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UN peacekeepers have failed in DRC as rebels strengthen positions

Article published on the 2009-11-25 Latest update 2009-11-25 16:47 TU

UN soldiers pass near a UN mission in DR Congo (MONUC) base at Kiwanja, about 80 km north of Goma(Photo: AFP)

UN soldiers pass near a UN mission in DR Congo (MONUC) base at Kiwanja, about 80 km north of Goma
(Photo: AFP)

Monuc, the United Nations' largest peacekeeping force, has failed to eliminate Rwandan rebels in the Democratic Republic of Congo, while local rebels in the eastern part of the country have seized even more power, according to a UN report leaked on Wednesday. The report says that the peacekeeping presence has not stemmed the factional conflict in the North and South Kivu provinces.

"Military operations have ...not succeeded in neutralising the FDLR (Democratic Forces for the Liberation of Rwanda), have exacerbated the humanitarian crisis in the Kivus and have resulted in an expansion of the (Congolese Tutsi) CNDP military influence in the region," according to the report penned by UN experts.

In addition, the report says that the Congolese army is giving weapons to rebel groups who are aiding them in smuggling sought-after minerals and gold out of the Kivu regions. Government officials in various African countries have also been implicated in this lucrative million-dollar scheme as guns are traded for minerals.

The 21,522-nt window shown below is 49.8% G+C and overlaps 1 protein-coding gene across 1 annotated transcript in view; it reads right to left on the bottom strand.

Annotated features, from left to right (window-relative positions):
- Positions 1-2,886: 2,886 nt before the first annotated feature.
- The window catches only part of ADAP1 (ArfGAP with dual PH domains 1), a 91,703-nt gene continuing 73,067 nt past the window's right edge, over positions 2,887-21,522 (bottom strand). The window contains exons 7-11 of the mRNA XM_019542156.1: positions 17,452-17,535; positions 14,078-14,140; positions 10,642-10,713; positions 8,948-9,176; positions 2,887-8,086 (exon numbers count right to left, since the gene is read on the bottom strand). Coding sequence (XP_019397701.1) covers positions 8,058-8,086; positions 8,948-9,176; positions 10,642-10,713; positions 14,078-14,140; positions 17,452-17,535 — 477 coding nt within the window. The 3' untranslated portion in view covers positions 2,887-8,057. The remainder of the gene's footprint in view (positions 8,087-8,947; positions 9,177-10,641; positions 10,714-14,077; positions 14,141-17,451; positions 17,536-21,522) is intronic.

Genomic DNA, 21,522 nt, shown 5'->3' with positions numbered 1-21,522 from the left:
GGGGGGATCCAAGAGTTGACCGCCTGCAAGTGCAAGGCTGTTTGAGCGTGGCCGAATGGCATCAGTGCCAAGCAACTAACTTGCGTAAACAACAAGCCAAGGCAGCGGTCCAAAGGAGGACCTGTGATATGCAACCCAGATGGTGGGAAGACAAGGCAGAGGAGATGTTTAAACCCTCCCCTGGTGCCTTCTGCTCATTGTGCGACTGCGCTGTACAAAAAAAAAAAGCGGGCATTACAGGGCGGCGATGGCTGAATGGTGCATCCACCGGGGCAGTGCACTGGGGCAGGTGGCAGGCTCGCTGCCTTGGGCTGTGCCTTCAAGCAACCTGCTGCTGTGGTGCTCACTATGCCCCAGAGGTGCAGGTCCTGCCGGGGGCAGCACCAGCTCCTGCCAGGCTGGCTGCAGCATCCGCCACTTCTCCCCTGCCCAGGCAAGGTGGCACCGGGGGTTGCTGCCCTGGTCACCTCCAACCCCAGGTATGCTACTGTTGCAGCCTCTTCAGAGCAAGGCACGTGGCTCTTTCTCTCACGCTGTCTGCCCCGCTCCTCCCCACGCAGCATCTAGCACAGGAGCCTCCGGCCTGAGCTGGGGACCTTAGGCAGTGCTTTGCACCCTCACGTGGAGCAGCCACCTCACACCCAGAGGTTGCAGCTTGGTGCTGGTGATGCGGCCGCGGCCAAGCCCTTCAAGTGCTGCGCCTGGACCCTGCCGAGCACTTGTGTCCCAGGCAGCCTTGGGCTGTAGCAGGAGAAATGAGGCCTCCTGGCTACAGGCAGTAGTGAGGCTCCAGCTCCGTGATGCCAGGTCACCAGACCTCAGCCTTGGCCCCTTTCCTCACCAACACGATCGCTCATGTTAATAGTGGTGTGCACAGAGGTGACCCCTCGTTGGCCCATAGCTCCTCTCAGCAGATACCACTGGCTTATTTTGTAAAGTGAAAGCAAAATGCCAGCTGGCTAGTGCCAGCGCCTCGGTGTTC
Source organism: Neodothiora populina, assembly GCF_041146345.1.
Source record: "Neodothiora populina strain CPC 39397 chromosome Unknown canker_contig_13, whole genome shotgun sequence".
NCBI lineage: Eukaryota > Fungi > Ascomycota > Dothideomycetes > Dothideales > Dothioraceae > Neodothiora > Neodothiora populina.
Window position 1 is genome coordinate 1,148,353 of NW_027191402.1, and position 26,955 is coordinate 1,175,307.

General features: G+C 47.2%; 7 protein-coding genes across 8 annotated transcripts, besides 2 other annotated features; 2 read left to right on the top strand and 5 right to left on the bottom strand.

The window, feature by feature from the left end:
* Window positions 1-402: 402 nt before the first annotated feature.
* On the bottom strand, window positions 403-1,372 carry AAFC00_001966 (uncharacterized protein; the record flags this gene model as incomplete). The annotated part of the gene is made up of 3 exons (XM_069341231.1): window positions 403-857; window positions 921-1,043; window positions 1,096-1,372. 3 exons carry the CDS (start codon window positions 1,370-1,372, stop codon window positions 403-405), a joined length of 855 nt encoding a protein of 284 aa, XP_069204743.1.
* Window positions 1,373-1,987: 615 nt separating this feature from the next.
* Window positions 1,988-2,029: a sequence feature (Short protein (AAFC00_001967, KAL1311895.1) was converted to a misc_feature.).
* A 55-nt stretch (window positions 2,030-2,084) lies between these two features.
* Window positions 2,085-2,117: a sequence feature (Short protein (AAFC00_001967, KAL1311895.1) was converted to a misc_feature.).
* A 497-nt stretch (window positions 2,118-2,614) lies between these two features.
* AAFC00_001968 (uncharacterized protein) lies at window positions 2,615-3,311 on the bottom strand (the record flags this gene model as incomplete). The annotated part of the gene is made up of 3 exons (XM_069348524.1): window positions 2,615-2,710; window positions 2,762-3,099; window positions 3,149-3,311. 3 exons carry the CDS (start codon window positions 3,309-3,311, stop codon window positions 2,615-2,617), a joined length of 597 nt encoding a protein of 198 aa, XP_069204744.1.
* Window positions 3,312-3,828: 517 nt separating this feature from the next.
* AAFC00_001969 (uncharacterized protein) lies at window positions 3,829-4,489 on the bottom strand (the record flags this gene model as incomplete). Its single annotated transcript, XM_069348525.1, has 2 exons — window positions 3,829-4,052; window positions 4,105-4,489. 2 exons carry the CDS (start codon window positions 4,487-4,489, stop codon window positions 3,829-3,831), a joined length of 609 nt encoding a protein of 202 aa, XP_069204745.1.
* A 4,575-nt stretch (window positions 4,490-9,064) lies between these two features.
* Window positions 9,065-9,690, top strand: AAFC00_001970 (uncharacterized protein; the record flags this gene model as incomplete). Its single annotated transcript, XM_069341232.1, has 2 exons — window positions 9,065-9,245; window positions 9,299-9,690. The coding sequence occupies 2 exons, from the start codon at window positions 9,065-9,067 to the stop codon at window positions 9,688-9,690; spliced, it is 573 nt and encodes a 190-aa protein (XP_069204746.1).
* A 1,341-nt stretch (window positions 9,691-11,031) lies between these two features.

The FDLR "has a far-reaching international diaspora network invovled in day-to-day running of the movement; the coordination of military and arms-trafficking activities and the management of financial activities," according to the report.

The 93-page report that was made for the UN Security Council says that the failure of peacekeepers and Congolese troops to impose order in the area has also shown that fighting is not between combatants, but soldiers battling civilians.

Civilians have been suffering and continue to suffer the brunt of the fighting. Medecins sans Frontières issued a report on Tuesday saying that 500,000 people came to them in eastern DRC during 2009.

The fighting "still has a very bad effect on the population. The population is suffering a lot-- we still have a lot of violence, and a lot of displaced people," Romain Gitenet, MSF's head of mission who is stationed in Goma, told RFI.

Gitenet says MSF has treated 5,200 victims of sexual violence in the North and South Kivu regions in 2009. The group performed 1,500 surgical operations on wounded people.

But diplomatic overtures made at trying to stem the ongoing conflict are seen to be hindering the peace process.

The Congolese army, which has the backing of UN troops, spearheaded a new offensive aimed at eliminating the FDLR in the country earlier this year. This was a bilateral attempt made by Kinshasa to create better relations with Rwanda, its former enemy.

CNDP rebel leader Laurent Nkunda was arrested in January as part of this ongoing effort.

Nkunda's CNDP rebels were integrated into the Congolese army as part of the disarmament, demobilization and rehabilitation process mandated by the UN. But where their loyalties lie is another issue.








Some 25,000 UN personnel currently operate in the DRC.

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